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Friday, Jul 19, 2024

Rolls-Royce gets funding for moon base nuclear reactor

Rolls-Royce gets funding for moon base nuclear reactor

It is hoped that the eventual lunar base will prove a suitable home for astronauts, where they could work on science experiments. Rolls-Royce is aiming to have its nuclear reactor ready by 2029.

Rolls-Royce has received funding to build a nuclear reactor for a base on the moon.

It might sound like the setup of a James Bond film, but is in fact part of a very real-world project that aims to see humans living and working on the lunar surface.

The UK Space Agency has given Rolls-Royce a fresh £2.9m to construct the reactor, following a £249,000 study last year that it also funded.

Engineers and scientists at the British firm are working on the Micro-Reactor programme, which will look into how nuclear power could one day support a full-time moon base.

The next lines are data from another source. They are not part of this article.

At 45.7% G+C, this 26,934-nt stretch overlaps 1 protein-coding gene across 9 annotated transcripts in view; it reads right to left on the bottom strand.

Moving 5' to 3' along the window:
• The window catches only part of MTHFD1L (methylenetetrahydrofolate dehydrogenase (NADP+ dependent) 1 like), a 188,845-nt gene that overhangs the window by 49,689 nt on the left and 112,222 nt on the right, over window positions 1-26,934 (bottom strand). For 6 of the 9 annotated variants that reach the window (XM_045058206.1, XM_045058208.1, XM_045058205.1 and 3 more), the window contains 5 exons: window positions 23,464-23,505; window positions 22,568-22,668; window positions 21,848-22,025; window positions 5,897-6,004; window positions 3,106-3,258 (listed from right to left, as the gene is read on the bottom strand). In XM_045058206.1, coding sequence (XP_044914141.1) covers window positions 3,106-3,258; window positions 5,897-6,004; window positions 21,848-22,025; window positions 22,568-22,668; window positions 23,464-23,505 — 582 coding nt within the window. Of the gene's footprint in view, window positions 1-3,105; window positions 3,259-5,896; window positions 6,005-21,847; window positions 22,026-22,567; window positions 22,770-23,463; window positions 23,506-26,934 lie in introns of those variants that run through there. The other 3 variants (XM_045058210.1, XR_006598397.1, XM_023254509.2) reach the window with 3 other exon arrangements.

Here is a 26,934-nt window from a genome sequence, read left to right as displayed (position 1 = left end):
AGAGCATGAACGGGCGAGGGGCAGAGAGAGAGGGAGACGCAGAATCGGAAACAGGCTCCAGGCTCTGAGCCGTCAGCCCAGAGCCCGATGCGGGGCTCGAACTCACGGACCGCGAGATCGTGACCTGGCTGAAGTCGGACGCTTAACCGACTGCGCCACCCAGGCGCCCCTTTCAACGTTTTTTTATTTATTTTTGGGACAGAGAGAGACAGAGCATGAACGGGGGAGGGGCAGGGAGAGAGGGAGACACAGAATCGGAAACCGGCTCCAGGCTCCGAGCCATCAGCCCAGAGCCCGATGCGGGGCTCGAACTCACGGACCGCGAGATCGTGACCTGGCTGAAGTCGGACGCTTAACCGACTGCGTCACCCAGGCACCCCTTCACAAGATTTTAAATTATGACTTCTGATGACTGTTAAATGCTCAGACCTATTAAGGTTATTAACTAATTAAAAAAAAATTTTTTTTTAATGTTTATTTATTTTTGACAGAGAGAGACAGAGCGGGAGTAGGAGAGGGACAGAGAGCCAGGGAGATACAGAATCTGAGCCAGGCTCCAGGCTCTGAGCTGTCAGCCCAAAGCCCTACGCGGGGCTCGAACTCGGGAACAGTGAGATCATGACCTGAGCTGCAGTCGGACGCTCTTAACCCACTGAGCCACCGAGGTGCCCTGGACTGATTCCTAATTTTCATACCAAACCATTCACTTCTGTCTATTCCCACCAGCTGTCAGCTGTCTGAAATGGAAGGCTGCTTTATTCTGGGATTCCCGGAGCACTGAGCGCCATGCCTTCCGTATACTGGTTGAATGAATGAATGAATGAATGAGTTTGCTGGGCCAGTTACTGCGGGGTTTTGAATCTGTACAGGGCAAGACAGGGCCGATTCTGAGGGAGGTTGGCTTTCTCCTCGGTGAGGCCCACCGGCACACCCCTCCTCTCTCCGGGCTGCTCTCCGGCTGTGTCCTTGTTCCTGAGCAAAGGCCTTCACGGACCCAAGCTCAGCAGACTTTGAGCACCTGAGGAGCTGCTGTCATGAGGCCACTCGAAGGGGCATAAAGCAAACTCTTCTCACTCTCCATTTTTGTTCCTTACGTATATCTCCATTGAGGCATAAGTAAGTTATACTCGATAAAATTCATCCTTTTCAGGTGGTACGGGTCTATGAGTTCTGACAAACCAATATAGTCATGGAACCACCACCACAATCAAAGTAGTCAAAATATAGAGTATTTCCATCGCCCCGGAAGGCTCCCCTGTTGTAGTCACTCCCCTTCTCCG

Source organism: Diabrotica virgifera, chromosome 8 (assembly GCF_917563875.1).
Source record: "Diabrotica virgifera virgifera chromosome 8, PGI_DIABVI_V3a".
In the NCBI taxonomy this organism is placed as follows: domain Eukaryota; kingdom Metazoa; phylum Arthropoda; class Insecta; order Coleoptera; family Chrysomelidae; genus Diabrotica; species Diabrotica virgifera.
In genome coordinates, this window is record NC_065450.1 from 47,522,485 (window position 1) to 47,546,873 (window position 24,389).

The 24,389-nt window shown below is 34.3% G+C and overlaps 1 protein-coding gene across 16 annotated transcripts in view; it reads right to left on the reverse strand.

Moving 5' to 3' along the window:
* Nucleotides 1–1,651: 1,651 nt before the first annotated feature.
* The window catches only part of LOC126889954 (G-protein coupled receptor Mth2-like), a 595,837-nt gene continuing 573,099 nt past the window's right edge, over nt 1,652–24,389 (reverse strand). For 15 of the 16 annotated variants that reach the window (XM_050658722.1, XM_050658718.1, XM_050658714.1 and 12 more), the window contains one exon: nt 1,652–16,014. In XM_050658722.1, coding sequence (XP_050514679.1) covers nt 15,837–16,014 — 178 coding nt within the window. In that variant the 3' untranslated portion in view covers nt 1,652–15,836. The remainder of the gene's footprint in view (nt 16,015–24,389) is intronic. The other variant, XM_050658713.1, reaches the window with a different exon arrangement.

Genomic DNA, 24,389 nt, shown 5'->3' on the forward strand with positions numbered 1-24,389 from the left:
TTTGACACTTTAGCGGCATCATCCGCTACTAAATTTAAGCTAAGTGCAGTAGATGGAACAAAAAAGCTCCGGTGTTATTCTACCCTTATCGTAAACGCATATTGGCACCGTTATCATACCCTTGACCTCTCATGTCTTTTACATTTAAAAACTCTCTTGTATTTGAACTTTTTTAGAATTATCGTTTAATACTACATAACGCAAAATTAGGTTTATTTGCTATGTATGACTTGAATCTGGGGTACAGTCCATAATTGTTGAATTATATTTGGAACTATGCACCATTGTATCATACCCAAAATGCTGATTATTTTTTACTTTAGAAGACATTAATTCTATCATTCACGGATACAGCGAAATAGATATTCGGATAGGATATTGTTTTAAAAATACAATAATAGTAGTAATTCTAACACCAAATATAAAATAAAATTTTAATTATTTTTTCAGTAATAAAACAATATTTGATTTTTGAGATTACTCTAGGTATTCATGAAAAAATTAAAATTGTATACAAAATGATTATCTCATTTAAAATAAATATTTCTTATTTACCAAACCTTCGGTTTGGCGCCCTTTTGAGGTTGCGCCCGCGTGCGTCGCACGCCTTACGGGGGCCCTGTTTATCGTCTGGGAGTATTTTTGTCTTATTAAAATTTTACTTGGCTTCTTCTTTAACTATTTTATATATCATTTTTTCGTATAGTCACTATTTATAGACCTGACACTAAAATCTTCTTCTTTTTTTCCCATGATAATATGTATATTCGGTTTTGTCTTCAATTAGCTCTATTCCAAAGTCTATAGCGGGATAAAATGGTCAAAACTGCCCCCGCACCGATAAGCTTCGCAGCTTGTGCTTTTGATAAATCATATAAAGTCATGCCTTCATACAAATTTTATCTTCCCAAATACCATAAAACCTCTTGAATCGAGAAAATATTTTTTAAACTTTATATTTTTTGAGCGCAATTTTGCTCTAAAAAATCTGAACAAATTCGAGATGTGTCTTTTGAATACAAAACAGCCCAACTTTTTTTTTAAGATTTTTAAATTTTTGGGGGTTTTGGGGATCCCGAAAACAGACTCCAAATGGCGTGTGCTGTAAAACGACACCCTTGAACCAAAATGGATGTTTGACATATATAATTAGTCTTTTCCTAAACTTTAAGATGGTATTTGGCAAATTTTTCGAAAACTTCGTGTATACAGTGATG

It's hoped that it would provide enough energy for communications, life-support, and experiments.

Rolls-Royce is aiming to have a reactor ready by 2029. It's collaborating with universities including Oxford, Bangor, Sheffield, and Brighton to hit the target.

Science minister George Freeman said: "Space exploration is the ultimate laboratory for so many of the transformational technologies we need on Earth: from materials to robotics, nutrition, cleantech and much more."

He said the project was another sign that the UK is a "major force in frontier science".

A concept image of the so-called Space Flower Moon Micro Reactor that could be on the lunar surface in 2029


The government says Britain's space industry is worth £16bn.

Only California builds more satellites than the UK, and optimism remains that they will soon be launched from British soil, despite a failed attempt to do so in Newquay earlier this year.

Dr Paul Bate, chief executive of the UK Space Agency, said: "This innovative research by Rolls-Royce could lay the groundwork for powering a continuous human presence on the moon, while enhancing the wider UK space sector, creating jobs and generating further investment."

Work on the lunar base comes as humans prepare to return to the moon for the first time in more than 50 years.

NASA's Artemis mission got up and running in November and is aiming to put astronauts - including the first woman - back on the surface by the end of 2025.

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